Yes, Howth Yacht Club has an active junior section.

Yes, Howth Yacht Club hosts sailing and powerboat training for adults, juniors and corporate sailing under the Quest Howth brand.

Among its active keelboat and dinghy fleets, Howth Yacht Club is famous for being the home of the world’s oldest one-design racing keelboat class, the Howth Seventeen Footer. This still-thriving class of boat was designed by Walter Herbert Boyd in 1897 to be sailed in the local waters off Howth. The original five ‘gaff-rigged topsail’ boats that came to the harbour in the spring of 1898 are still raced hard from April until November every year along with the other 13 historical boats of this class.

Yes, Howth Yacht Club has a fleet of five J80 keelboats for charter by members for training, racing, organised events and day sailing.

The current modern clubhouse was the product of a design competition that was run in conjunction with the Royal Institute of the Architects of Ireland in 1983. The winning design by architects Vincent Fitzgerald and Reg Chandler was built and completed in March 1987. Further extensions have since been made to the building, grounds and its own secure 250-berth marina.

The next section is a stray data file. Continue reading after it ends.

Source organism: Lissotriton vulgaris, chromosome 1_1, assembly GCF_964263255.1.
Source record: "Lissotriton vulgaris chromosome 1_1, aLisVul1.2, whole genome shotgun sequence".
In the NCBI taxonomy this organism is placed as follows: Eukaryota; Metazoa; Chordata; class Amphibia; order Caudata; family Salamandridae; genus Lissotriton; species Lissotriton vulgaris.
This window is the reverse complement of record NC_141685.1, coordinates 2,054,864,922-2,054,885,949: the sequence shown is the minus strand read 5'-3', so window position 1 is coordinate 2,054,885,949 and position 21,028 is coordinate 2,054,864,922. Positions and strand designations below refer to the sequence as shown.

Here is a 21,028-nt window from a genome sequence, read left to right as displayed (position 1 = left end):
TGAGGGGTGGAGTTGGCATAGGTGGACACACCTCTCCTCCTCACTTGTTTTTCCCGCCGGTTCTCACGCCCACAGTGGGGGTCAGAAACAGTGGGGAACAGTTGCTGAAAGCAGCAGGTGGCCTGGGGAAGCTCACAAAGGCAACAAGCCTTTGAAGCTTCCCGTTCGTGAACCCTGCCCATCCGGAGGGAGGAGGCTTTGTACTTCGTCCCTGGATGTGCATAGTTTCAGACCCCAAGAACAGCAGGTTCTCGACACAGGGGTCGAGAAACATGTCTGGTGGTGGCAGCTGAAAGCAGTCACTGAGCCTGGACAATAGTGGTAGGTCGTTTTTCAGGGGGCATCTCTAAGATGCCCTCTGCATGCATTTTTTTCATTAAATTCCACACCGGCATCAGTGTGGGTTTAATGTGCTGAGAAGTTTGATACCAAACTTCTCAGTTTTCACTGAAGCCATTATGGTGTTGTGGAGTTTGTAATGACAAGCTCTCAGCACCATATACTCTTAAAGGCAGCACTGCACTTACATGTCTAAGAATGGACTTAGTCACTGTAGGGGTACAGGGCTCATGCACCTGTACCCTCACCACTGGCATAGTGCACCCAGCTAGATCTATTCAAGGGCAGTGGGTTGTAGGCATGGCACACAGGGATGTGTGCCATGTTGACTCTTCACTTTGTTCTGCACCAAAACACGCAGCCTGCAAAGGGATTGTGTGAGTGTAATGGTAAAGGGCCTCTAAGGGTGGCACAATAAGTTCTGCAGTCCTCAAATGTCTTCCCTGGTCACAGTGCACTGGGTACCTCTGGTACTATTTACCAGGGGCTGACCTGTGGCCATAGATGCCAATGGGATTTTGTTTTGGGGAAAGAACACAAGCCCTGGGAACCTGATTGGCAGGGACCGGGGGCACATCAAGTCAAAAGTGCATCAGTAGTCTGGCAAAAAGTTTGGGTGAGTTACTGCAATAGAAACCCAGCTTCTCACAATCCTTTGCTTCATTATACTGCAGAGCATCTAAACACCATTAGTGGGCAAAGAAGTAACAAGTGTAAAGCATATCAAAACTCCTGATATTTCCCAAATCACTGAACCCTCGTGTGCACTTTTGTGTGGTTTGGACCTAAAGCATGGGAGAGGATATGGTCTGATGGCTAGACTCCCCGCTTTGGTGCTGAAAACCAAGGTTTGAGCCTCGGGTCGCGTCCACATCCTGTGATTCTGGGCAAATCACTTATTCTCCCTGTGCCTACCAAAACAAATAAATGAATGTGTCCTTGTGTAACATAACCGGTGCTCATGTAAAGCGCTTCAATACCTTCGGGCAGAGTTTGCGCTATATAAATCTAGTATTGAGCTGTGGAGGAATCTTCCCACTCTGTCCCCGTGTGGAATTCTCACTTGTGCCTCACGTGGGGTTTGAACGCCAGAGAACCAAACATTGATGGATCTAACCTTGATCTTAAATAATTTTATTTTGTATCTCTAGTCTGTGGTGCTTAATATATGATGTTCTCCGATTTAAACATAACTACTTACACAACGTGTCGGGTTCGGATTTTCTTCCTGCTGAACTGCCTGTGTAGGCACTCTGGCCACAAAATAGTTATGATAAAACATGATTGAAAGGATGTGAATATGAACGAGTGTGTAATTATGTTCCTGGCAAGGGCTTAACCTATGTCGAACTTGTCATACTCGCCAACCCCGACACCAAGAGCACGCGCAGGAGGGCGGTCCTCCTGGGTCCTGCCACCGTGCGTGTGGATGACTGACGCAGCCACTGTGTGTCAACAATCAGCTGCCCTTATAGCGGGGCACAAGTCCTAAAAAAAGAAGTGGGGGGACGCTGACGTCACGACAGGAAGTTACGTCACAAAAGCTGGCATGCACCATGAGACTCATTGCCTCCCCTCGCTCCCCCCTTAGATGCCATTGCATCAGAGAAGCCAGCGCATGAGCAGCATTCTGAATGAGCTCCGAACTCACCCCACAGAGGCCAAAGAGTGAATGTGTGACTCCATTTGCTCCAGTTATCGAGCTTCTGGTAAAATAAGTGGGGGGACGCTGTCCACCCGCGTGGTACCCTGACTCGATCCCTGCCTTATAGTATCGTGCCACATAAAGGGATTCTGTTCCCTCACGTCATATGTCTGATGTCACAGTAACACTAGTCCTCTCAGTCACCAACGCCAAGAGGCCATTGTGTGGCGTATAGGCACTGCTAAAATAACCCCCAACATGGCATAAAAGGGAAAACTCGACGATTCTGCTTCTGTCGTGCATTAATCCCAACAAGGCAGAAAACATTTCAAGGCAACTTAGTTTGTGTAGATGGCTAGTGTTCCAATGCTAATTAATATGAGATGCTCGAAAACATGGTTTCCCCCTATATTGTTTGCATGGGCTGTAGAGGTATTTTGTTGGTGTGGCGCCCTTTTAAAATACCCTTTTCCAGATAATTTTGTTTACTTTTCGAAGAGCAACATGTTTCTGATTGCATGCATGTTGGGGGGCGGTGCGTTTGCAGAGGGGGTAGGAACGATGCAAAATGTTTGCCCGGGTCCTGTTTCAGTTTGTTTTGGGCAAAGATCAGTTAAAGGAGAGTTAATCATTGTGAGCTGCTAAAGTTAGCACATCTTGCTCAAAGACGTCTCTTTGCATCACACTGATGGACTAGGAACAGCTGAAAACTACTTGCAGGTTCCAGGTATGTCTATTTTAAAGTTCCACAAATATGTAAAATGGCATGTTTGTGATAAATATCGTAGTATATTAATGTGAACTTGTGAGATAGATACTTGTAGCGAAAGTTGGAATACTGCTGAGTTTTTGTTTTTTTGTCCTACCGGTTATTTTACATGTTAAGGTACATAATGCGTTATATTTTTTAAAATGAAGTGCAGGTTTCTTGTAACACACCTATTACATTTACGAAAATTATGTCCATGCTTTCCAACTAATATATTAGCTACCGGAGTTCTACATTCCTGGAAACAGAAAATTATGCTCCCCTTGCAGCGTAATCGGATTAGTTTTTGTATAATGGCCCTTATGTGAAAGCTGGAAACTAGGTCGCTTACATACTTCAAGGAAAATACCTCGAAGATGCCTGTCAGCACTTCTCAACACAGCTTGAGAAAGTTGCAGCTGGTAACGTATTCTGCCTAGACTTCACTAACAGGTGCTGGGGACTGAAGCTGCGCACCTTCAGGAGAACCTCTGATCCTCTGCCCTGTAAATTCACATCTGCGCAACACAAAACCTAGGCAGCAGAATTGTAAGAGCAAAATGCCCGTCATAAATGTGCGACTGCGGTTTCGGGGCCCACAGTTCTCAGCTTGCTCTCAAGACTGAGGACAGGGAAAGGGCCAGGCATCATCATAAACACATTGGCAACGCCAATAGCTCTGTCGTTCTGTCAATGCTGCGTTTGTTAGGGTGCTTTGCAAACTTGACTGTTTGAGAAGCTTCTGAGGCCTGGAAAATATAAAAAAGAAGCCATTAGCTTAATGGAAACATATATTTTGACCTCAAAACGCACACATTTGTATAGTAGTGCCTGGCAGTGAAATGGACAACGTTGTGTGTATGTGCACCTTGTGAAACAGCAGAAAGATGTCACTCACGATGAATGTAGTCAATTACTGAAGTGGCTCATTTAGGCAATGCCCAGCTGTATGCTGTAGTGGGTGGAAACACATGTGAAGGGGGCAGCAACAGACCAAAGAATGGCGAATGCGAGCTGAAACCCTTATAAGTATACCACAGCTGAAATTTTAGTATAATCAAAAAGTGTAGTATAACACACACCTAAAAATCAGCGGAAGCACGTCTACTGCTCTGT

Yes, the Howth Yacht Club clubhouse offers a full bar and lounge, snug bar and coffee bar as well as a 180-seat dining room. Currently, the bar is closed due to Covid-19 restrictions. Catering remains available on weekends, take-home and delivery menus for Saturday night tapas and Sunday lunch.

The Howth Yacht Club office is open weekdays from 9am to 5pm. Contact the club for current restaurant opening hours at [email protected] or phone 01 832 0606.

Yes — when hosting sailing events, club racing, coaching and sailing courses, entertaining guests and running evening entertainment, tuition and talks, the club caters for all sorts of corporate, family and social occasions with a wide range of meeting, event and function rooms. For enquiries contact [email protected] or phone 01 832 2141.

Howth Yacht Club has various categories of membership, each affording the opportunity to avail of all the facilities at one of Ireland’s finest sailing clubs.

No — members can join active crews taking part in club keelboat and open sailing events, not to mention Pay & Sail J80 racing, charter sailing and more.

Fees range from €190 to €885 for ordinary members.
Memberships are renewed annually.

©Afloat 2020